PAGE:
‘Thomas, Thomas! Wake up!’
Well, Dan Vyleta got the Victorian-feel of it down pat. Several times I paged back to the front to check the year of first publication.
This could be viewed as a compliment, but as I expected something else going in, it took me a long time to adapt. Smoke is as straight-edged as its characters, afraid of anything that could be viewed as sin or a wrong emotion, any form of entertainment that could ‘evoke’ something.
This element makes the novel dystopian, a strict society in which something or someone will give sooner than later. Not just that, but on top of the societal mystery, there’s a mysterious group that’s kind of powerful, but not powerful enough to have a clear enough message. Or maybe the smoke just got in between.
Even when adventure is added, the feeling doesn’t get very urgent. Power hungry people want to keep things the way they are, maybe some light sins aren’t that horrible, okay, okay. It could have been a short novel, a foundation for a television series, but as a hefty book there’s just not enough spark.
Smoke, Dan Vyleta, Weidenfeld&Nicholson 2016
The child, wide-legged on the ground, licked dust off his fist and tried to pretend he was tasting camel milk.
American librarian becomes part of a project to bring – by camel – books to Kenyan tribes. Some of the tribes-people like the act of reading and the new worlds that are opened to them, while others worry that tribe values will be replaced by written, fictional ones.
When two books aren’t returned to the book mobile (breaking one of the many rules surrounding the project), therefore risking the future of the book mobile – it’s clear that everyone, pro- and against, are influenced by what the book mobile brought and changed in their little village.
Masha Hamilton shows the small village as normal and the nearest big city as alien. It’s all in the eye of the beholder and what he or she is used to, after all. The main character realizes she is far from home, but doesn’t turn the strange into the wrong. All this comes together to create a fairy tale that is quite close to what any human experiences on a daily basis.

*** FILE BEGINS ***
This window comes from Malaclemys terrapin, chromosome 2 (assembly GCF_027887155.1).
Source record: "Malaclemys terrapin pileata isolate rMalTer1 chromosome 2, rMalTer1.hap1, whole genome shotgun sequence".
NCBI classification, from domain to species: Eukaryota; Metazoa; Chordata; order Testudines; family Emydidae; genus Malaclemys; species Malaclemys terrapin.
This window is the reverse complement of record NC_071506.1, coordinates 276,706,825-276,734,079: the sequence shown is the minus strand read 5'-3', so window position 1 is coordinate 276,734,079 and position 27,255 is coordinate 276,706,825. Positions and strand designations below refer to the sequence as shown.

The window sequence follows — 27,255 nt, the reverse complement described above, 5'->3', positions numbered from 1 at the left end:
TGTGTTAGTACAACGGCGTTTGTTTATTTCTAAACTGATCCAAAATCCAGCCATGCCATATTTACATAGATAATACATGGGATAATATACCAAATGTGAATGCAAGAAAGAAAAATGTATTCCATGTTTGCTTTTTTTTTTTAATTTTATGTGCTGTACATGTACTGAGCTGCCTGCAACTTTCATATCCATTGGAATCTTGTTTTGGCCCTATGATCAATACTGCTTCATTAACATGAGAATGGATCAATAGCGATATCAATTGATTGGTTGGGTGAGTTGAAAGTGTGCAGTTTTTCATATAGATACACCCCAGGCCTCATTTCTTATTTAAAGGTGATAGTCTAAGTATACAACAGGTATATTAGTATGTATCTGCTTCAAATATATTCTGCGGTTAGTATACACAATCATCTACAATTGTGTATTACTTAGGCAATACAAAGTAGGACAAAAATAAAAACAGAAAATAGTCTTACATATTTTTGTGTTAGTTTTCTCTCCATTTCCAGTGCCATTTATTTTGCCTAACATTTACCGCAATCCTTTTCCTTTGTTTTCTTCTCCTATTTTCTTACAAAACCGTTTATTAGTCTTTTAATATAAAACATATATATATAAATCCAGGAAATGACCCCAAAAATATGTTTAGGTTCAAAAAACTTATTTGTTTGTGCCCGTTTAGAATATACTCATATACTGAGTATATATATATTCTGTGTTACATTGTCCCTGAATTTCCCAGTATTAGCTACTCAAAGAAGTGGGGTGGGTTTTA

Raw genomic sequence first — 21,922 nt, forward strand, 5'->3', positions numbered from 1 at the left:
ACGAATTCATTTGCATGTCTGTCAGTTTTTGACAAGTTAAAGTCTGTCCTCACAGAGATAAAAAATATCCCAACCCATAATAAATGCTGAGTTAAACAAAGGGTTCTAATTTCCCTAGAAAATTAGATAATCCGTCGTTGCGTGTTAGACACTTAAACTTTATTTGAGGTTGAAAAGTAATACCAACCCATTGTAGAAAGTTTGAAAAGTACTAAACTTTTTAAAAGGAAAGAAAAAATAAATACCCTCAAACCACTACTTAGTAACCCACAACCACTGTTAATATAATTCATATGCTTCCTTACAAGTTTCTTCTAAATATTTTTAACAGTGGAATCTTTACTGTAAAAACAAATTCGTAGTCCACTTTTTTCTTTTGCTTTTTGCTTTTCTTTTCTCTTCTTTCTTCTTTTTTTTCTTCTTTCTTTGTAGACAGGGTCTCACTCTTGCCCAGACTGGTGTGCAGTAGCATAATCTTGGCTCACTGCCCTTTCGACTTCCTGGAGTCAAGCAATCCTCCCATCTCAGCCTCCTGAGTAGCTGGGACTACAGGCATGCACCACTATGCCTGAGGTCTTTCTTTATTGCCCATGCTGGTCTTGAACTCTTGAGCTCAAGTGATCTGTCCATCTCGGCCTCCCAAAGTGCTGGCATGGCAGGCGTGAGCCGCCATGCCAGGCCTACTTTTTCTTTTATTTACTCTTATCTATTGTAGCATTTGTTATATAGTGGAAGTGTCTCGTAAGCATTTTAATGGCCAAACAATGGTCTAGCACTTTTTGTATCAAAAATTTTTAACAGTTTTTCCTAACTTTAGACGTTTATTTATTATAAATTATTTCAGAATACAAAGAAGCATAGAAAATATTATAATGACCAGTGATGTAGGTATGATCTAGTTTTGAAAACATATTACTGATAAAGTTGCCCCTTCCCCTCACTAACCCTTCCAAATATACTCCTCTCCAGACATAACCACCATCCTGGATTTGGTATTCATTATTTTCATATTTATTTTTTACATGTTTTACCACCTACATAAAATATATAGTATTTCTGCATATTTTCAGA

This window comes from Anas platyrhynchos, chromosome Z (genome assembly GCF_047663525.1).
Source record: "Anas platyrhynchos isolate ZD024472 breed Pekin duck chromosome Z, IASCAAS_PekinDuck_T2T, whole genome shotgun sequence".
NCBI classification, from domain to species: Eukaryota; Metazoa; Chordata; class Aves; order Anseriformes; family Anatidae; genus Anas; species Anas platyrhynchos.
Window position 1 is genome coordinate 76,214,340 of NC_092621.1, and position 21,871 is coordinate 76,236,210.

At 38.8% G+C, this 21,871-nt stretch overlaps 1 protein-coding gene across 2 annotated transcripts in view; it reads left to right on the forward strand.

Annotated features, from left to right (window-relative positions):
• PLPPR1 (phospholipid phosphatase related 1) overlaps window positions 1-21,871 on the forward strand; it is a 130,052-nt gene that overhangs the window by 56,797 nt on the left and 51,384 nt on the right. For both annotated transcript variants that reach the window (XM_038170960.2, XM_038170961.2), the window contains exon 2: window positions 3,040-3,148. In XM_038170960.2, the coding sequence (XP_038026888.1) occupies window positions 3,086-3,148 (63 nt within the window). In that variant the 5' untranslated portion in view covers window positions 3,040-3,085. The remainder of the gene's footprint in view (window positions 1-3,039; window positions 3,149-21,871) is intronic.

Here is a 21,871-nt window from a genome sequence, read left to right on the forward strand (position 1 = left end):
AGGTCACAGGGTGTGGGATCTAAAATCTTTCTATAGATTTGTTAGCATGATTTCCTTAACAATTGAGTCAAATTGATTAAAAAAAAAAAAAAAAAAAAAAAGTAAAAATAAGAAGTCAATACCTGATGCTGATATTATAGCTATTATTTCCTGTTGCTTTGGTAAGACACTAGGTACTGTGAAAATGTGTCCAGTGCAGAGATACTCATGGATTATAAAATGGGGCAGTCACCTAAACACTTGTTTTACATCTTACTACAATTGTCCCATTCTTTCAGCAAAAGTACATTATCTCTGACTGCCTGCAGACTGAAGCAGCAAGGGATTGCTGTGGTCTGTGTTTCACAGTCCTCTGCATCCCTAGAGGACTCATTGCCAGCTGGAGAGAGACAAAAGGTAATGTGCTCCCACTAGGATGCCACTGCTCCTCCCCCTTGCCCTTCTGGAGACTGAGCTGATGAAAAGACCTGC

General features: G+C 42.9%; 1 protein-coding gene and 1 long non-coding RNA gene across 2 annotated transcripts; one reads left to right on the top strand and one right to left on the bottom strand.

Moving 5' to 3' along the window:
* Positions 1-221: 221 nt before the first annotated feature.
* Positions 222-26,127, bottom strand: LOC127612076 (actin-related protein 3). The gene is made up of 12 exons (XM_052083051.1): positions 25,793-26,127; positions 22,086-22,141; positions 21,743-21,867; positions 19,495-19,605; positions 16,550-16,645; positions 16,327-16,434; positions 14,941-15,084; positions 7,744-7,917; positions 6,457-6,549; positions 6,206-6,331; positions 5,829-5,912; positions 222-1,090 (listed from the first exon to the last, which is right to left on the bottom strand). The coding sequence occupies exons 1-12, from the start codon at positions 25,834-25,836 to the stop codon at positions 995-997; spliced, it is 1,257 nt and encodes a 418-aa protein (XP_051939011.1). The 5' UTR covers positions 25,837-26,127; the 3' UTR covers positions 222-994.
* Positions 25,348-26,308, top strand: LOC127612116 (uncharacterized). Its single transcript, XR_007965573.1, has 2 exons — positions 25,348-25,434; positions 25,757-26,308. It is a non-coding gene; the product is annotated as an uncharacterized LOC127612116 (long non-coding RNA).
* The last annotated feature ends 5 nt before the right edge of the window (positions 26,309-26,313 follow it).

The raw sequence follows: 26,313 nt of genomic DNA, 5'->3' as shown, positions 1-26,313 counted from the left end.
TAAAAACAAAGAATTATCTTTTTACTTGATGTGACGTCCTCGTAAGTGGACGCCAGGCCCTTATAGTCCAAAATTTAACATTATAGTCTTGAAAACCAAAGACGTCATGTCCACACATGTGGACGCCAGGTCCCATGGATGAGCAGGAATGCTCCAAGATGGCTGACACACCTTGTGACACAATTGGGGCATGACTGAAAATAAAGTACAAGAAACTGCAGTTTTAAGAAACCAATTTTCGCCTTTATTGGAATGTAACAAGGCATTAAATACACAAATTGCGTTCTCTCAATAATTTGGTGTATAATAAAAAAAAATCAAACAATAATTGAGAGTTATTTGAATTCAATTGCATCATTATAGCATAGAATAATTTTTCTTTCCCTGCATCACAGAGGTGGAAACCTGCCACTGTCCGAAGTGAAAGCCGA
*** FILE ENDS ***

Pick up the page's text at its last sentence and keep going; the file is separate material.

The Camel Book Mobile, Masha Hamilton, Weidenfeld & Nicolson 2007
My sweater was new, stinging red and ugly.
Gillian Flynn’s Gone Girl was a small big success. People who already were familiar with her work, told me pretty unanimously that Sharp Objects was (even) better. Once again my library provided and I could get into Camille Preaker’s world.
Preaker is a news paper reporter. When in her small home town a girl gets missing and found dead, her boss sees it as the perfect opportunity for a scoop. She’s pretty much an inside source, after all. Camille really doesn’t want to go back there. She left for a reason, her family isn’t her family and she knows how a small town can turn on an outsider. Yet she goes where her boss tells her to go.
Things go from dodgy to bad and worse: more young girls are missing, Camille’s half sister gets under her skin while her mother’s passive aggressiveness exhausts her. The town sees her as a traitor, the police as a nuisance. Camille tries to cope, but her paranoia and insecurity drips from the pages. It’s unsettling without being loud, small horror in which the humans are the monsters.
I wouldn’t say that Sharp Objects was better than Gone Girl. But I would recommend it sooner.
Sharp Objects, Gillian Flynn, Weidenfeld & Nicolson 2006
Dear Dr Jones
We have been referred to you by Peter Sullivan at the Foreign & Commonwealth Office (Directorate for Middle East and North Africa).
This book managed to offer a pretty absurd idea and make you unironically support it full-heartedly. The main characters aren’t heroes, the setting isn’t world-shattering (written down in gorgeous detail though). Salmon Fishing in the Yemen shows that an absurd story doesn’t need fanfare and fireworks to leave an impression behind.
A civil servant with a life story that would make anyone fall asleep ends up in a project that needs to allow the people of the Yemen to salmon fish. The PR from the Prime Minister (it starts in England) thinks this is a great opportunity for some good, innocent publicity concerning the Middle East. The Sheik funding the project is the Islamic version of Buddha, full of smiles, calm and motivational speaking and of course there is a (sort of) love interest.
The government probably shouldn’t have gotten involved. Not to share too much of the story, but getting salmons to survive in a dessert is somehow not even the absurdest part of the entire story. Media gets involved, big egos get involved, damage-control fails and the salmon? Even the salmon are a problem.
Salmon Fishing in the Yemen is a delight.
Salmon Fishing in the Yemen, Paul Torday, Weidenfeld & Nicolson 2007